How long was the Accord’s golden age? There’s obviously a lot of room for debate. Personally, I think it lasted about fifteen years, from model years 1989-2004. With some exceptions, all Accords during that period boasted good looks, sporty driving dynamics, no-nonsense interiors, and good reliability. No wonder they were (and are) so popular. And in some respects there really never was a “bad” Accord, but the mid-size did lose some appeal between 2005-2012. The newer models, particularly the current generation, regained a bit of that classic Accord mojo. And our featured Accord definitely qualifies as a classic.
Perhaps you were perplexed by the title of this piece. Here is why I wrote it up as a Civic. As someone who recently allowed his car to smack into his garage door, I am in no position to judge the seller. Brain farts happen. And to be fair, Civics and Accords of this era tended to look alike. In any event, the Honda looks pretty good and boasts below average miles for a car that’s almost thirty years old.
In Japanese, Camry essentially means crown. By 1989, Toyota hadn’t become king of the mid-size sedan segment. That honor belonged to the Accord. Honda sold the most popular car in America from 1989-1991. The Taurus usurped it in 1992 with a reign that lasted until 1997, when the redesigned (and Taurus-inspired) Camry took first place. Honda did nab the top spot in 2001, but Toyota took back its throne the following year. Sales numbers don’t automatically determine whether a car is good or not. But it is a useful barometer. And customers certainly loved the Accord.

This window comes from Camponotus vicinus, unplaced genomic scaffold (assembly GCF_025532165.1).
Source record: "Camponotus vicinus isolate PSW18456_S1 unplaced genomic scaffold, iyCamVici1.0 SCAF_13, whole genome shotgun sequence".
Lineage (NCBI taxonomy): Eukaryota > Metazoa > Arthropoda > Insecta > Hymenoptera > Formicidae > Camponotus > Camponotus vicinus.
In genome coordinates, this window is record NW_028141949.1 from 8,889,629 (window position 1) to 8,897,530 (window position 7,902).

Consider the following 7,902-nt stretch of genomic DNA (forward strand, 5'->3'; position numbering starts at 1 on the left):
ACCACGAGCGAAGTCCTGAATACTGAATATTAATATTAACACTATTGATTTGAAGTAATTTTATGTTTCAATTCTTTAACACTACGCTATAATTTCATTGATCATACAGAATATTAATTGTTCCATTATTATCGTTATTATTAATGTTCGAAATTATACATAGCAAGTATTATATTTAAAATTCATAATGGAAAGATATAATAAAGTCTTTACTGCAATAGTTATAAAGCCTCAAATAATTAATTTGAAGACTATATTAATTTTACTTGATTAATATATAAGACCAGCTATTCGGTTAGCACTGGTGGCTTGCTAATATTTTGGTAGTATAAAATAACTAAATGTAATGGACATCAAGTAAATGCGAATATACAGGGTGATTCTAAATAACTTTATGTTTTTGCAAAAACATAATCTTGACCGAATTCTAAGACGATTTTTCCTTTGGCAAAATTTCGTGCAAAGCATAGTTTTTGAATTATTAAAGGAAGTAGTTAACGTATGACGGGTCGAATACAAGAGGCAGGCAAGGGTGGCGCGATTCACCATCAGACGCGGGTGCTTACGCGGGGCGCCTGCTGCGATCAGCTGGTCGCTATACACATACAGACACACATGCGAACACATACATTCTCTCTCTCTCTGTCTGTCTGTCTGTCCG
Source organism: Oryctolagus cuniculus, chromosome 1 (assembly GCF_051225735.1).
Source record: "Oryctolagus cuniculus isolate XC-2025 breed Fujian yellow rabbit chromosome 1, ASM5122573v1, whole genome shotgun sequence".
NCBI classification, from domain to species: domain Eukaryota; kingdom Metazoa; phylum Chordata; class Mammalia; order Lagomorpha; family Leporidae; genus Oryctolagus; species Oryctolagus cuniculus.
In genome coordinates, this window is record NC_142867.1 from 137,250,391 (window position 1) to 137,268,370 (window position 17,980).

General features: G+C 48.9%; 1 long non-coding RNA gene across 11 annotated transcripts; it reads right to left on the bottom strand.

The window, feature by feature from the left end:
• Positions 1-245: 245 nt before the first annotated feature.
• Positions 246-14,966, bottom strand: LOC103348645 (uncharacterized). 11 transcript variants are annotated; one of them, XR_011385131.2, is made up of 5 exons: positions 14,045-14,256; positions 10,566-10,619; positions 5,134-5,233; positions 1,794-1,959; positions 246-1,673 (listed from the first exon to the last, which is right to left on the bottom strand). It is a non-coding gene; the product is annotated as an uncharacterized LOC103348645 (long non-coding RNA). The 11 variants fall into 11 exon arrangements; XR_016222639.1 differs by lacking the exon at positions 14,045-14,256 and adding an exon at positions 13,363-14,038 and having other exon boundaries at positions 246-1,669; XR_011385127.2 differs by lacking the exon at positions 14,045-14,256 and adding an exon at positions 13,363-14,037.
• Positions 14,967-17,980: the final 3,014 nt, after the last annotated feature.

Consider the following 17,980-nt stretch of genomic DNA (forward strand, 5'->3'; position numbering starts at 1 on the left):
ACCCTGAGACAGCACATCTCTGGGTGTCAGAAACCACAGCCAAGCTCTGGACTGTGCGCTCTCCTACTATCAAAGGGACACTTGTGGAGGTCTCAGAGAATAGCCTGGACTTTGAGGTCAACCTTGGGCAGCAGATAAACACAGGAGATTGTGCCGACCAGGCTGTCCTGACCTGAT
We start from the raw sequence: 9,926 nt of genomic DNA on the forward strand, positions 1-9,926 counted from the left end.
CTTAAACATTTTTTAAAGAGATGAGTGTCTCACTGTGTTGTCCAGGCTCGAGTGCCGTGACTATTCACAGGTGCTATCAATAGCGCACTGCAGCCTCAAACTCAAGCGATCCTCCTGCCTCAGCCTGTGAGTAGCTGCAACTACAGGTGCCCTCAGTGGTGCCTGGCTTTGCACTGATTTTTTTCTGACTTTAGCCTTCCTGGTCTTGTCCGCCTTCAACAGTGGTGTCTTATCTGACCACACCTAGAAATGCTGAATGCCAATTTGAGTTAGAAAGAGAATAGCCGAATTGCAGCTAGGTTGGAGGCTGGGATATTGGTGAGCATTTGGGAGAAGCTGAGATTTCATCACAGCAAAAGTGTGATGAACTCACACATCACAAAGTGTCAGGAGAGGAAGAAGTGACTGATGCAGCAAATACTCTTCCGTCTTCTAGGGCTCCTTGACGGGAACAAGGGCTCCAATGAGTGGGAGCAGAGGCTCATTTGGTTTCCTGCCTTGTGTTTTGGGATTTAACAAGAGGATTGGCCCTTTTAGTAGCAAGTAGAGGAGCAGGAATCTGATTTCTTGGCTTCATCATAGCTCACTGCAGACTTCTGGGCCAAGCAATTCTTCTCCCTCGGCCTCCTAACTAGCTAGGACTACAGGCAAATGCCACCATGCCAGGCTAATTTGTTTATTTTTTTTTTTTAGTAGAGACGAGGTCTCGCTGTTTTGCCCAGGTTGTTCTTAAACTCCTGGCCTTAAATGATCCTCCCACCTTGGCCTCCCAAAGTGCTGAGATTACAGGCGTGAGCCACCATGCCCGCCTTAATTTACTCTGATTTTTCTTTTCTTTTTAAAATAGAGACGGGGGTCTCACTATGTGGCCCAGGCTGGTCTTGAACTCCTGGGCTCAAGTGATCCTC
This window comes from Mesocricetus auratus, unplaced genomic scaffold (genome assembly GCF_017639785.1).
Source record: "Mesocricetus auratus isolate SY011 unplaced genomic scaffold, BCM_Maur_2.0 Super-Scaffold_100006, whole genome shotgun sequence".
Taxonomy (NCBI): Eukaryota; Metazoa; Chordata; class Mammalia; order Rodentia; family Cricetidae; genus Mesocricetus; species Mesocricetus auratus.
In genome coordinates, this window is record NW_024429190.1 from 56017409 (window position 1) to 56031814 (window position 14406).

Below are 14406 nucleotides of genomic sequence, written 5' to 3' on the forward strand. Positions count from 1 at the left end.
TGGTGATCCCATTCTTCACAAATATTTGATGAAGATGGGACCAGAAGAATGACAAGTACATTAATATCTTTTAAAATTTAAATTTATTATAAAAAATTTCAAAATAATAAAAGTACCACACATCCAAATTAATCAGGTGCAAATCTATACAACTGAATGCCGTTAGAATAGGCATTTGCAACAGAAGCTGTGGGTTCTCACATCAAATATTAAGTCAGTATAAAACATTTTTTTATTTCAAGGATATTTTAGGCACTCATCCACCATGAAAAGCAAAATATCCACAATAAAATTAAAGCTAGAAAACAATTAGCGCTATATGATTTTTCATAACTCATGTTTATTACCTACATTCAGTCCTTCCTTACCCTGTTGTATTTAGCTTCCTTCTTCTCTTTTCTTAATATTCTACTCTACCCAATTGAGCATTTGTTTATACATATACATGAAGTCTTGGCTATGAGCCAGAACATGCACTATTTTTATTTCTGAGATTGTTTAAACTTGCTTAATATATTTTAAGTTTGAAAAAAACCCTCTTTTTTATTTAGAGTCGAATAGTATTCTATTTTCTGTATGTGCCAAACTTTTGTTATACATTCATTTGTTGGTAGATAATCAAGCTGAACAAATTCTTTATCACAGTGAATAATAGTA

Honda sold about 394,000 Accords in 1992. New owners were treated to a slightly restyled sedan that ditched the motorized seat belts for a conventional setup. It also gained a standard’s driver side airbag. The seller’s Accord looks okay, although the floor could use a good vacuuming. Every car in the Northeast suffers the same fate during the winter.
Under the hood lived Honda’s 2.2 liter four, making 125 horsepower and 137 Ib-ft of torque. More expensive trims had the same engine but with a slightly higher output. That’s right in line with rivals. While buyers could choose between a five speed manual and four speed automatic, the vast majority likely preferred the latter. Either way, this Accord earned praise for handling prowess.
For the most part, this Accord seems to have aged pretty well. But there are some cosmetic issues that prevent it from being a collectible. Fortunately, it’s nothing serious. First up are these gouges in the rear bumper. It looks like they’ve gone straight through the paint.
The damage also extends to the drivers side portion of the bumper. Looks like some scratches and some paint transfer.
Finally, it looks like the passenger side of the rear bumper received its fair share of damage too. It probably wouldn’t be too hard to repaint the bumper.
If I were in the market for something like this Accord, I probably wouldn’t want to pay $1200. I think $800 is a more palatable price. Then again, these are pretty rare nowadays, and the asking price doesn’t strike me as absurd. I would not fault anyone for paying that amount if they were serious about preserving it.